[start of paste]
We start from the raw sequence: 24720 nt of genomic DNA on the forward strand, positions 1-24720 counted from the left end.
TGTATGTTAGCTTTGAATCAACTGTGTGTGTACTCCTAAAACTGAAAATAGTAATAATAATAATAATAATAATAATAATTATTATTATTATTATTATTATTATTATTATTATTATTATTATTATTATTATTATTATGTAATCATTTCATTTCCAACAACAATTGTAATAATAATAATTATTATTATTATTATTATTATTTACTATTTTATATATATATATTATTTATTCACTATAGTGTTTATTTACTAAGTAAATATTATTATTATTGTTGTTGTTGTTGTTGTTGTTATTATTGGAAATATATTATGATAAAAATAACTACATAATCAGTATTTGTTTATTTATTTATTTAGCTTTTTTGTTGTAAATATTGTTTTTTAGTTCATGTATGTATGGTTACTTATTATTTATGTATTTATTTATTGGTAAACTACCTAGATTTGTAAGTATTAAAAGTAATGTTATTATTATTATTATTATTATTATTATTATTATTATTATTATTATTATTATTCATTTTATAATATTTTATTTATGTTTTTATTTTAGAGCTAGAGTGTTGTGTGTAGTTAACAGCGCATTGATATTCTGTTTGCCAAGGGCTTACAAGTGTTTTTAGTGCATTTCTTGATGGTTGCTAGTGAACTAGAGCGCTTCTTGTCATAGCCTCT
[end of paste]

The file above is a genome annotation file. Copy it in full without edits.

We start from the raw sequence: 24720 nt of genomic DNA on the forward strand, positions 1-24720 counted from the left end.
TGTATGTTAGCTTTGAATCAACTGTGTGTGTACTCCTAAAACTGAAAATAGTAATAATAATAATAATAATAATAATAATTATTATTATTATTATTATTATTATTATTATTATTATTATTATTATTATTATTATTATGTAATCATTTCATTTCCAACAACAATTGTAATAATAATAATTATTATTATTATTATTATTATTTACTATTTTATATATATATATTATTTATTCACTATAGTGTTTATTTACTAAGTAAATATTATTATTATTGTTGTTGTTGTTGTTGTTGTTATTATTGGAAATATATTATGATAAAAATAACTACATAATCAGTATTTGTTTATTTATTTATTTAGCTTTTTTGTTGTAAATATTGTTTTTTAGTTCATGTATGTATGGTTACTTATTATTTATGTATTTATTTATTGGTAAACTACCTAGATTTGTAAGTATTAAAAGTAATGTTATTATTATTATTATTATTATTATTATTATTATTATTATTATTATTATTATTCATTTTATAATATTTTATTTATGTTTTTATTTTAGAGCTAGAGTGTTGTGTGTAGTTAACAGCGCATTGATATTCTGTTTGCCAAGGGCTTACAAGTGTTTTTAGTGCATTTCTTGATGGTTGCTAGTGAACTAGAGCGCTTCTTGTCATAGCCTCT